After what started as an illustrious reign in the Nigerian telecom sector in the early days of the telecom revolution back in the early 2000s Starcomms, whose original tag-line was “We Speak Your language”, has finally lapsed from its long coma into final state of complete silence.

Events within the past few weeks in and around the company’s offices indicate that Starcomms has finally closed shop as the once leading CDMA telecom company has succumbed to the raging assault of the GSM companies whose superior money power put at a clear advantage from the very beginning. Their network have since gone off and subscribers who visited the customer service centres to complain were shocked to discover that their doors have been permanently shut.

In 2012 Starcomms posted a loss of about 6 Billion Naira with huge bank debts hanging around its neck. Therefore when the news of the merger of the then surviving but struggling CDMA operators involving Multi-Links, MTS and Starcomms broke in August 2012, not a few hoped that they could finally take the bend into solvency and recovery.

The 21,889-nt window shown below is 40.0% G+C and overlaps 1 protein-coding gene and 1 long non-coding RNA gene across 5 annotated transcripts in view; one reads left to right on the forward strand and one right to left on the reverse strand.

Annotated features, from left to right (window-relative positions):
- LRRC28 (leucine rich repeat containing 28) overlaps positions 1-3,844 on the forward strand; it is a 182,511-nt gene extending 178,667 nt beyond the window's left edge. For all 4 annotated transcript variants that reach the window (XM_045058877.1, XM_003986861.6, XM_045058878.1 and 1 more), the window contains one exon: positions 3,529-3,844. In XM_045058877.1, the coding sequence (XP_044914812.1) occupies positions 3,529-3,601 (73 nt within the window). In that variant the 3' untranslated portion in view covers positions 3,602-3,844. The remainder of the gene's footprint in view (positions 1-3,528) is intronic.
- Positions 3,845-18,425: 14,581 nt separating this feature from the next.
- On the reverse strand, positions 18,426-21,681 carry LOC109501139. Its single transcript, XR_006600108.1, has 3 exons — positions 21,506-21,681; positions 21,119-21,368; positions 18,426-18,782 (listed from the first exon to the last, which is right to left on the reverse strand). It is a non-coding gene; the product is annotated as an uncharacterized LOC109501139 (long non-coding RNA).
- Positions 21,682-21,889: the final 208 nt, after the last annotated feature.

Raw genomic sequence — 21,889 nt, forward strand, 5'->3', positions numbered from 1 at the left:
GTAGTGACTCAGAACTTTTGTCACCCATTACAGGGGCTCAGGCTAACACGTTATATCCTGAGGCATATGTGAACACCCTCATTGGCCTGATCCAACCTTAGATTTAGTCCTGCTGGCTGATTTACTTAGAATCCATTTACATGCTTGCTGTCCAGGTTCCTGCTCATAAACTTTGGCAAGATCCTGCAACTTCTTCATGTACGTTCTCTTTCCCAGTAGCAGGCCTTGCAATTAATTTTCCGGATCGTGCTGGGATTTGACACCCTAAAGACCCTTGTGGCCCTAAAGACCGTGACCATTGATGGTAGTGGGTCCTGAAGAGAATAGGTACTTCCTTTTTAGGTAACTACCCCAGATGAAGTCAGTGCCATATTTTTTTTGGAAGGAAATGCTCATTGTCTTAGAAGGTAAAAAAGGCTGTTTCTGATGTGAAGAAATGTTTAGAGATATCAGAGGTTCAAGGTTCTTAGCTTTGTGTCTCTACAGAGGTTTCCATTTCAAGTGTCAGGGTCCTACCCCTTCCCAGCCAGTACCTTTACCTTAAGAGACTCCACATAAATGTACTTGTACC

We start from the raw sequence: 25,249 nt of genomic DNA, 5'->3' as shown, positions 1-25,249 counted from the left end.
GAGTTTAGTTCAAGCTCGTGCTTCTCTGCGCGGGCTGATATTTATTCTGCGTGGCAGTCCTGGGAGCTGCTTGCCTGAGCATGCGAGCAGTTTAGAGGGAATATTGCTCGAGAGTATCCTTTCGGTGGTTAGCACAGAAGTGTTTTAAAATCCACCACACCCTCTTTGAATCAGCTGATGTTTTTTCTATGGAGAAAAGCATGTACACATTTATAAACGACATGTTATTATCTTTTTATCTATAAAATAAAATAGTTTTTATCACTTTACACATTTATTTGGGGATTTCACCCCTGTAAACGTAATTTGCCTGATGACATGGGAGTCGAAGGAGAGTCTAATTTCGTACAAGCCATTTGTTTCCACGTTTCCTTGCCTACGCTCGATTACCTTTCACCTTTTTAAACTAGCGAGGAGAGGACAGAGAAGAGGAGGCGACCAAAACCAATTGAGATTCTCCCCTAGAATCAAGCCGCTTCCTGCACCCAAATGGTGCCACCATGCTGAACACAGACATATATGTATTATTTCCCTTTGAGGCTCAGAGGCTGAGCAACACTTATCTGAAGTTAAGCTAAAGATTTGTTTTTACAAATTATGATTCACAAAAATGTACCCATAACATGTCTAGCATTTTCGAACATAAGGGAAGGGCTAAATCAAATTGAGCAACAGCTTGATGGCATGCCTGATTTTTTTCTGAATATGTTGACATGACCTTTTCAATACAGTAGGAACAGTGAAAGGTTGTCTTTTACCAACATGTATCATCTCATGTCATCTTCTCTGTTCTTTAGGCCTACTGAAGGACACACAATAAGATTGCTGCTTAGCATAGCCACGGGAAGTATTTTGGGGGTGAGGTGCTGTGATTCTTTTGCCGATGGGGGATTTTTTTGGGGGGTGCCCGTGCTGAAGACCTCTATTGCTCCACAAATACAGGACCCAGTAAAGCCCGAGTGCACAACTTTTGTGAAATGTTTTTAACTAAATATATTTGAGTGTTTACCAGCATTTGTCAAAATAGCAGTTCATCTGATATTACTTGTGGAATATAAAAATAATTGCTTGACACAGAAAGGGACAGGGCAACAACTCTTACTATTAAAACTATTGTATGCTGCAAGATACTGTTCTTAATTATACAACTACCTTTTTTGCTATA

Key stakeholders were happy, that at last, there was a respite for the dying segment of the Nigerian telecommunications sector as the merger held forth  the promise of about $210million fund injection into the new company by a prospective new investor, Capcom. However by the end of 2013, there had been no deal while Starcomms had literally sold off or leased most of its base stations as it continued to reel in huge losses and debts.

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The Starcomms exit will no doubt have a telling effect on the former employees, its dealers, its subscribers, its investors and Nigerian economy generally. With the exit of Starcomms, the Code Division Multiple Access (CDMA) operators in the country now has only one notable player Visaphone whose major source of income is in its data services.

Apart from management savvy a significant ingredient for success in the telecom sector is a readily available financial support base as the business is highly capital intensive if you want to remain relevant at the national level.


What are the GSM companies doing that the CDMA have failed to do?